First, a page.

Asia will be the first to benefit from a recovery in the US economy, with possibly India and certainly China being likely "bright spots" for multinational companies, according to the outgoing Asia-Pacific chief of global brokerage firm CLSA. However, he cautioned that the recession in the developed economies has not bottomed out yet.
In an interview to the Forbes magazine, Rob Morrison, who retires as chairman of CLSA Asia-Pacific Markets this week, said the recovery will come next year. "You will probably start to see a turnaround in the US economy around late 2010. Asia will be the first beneficiary of that. Growth will more accelerate quickly here in Asia than it will in the US."
"Liquidity is starting to free up globally, so ultimately, people looking for investment returns are going to be drawn to Asia again," he said. Asked where growth for companies would come from in the long run, he said, ''Hands down, Asia.''
About India, Morrison said that general elections in the country were huge boost, adding that "India is the sole economy in Asia that is not export-dependent". He said China was also poised to take advantage of an upturn in the US economy, with eight per cent growth ''looking unbelievable'' compared to the US and Europe.
Morrison, a native New Zealander, retires after a decade at the company. Stepping into his shoes is chief executive officer Jonathan Slone, who will run the Hong Kong-based independent brokerage, investment banking and private equity group founded in 1986.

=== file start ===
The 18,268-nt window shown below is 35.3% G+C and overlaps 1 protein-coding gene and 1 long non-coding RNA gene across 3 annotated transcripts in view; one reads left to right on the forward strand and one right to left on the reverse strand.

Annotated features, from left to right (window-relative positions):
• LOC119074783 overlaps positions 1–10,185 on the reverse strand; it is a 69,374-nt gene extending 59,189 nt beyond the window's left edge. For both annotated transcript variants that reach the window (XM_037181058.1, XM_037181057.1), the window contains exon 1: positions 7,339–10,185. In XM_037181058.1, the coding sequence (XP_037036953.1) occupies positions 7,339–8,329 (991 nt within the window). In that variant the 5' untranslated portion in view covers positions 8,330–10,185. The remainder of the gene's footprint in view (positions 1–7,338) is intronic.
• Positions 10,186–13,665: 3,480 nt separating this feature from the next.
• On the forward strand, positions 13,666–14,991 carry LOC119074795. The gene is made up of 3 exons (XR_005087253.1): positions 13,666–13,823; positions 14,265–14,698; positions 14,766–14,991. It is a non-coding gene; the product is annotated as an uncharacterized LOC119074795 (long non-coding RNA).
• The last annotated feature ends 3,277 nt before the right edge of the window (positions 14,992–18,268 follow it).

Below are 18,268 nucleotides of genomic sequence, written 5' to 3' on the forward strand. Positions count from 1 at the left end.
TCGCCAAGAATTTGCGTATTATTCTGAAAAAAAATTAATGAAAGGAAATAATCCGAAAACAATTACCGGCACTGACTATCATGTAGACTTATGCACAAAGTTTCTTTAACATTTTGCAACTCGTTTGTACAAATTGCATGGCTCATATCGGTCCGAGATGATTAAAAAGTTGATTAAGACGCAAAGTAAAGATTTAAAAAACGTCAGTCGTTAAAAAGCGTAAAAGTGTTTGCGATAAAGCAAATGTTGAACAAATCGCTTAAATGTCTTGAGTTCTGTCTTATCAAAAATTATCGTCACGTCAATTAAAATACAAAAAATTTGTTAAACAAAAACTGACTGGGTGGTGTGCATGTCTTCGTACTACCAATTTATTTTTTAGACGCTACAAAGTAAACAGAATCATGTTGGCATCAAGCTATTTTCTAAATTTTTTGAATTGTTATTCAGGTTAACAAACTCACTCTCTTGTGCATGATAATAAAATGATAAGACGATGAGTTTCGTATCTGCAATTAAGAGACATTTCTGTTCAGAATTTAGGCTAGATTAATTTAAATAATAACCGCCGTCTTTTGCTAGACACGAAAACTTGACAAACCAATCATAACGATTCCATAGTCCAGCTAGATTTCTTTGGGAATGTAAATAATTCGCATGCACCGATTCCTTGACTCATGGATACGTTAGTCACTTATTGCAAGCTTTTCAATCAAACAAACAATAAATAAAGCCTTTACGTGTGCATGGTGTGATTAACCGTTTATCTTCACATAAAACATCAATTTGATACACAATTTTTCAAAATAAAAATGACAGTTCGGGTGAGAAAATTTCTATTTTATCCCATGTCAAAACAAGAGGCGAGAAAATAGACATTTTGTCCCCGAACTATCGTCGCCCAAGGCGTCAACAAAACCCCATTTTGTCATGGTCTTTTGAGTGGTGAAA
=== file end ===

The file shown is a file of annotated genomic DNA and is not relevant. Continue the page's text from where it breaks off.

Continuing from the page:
On the western economies, Morrison said, ''I don't think we've hit the bottom yet. In the US, unemployment is still rising and house prices are still falling. We've seen the worst in the US, but we haven't seen the bottom. In terms of the European economy, we certainly haven't seen the bottom.''
On Asia, he added, ''Asia can't escape the fact that Western consumers have stopped spending. Until such time as you see a turnaround in Western consumer habits, you can't see a recovery. Yet Asia doesn't have to deleverage like the US, so it isn't as badly hit. Asia comes out of this more quickly than anybody.''
Morrison added, ''You look at China and the stimulus package has really helped. They'll get 8 per cent growth. Next year is a trickier issue for them. They're clearly looking for some pickup from the US. You can't turn an export-driven economy into a domestic-driven economy overnight, and China knows that.''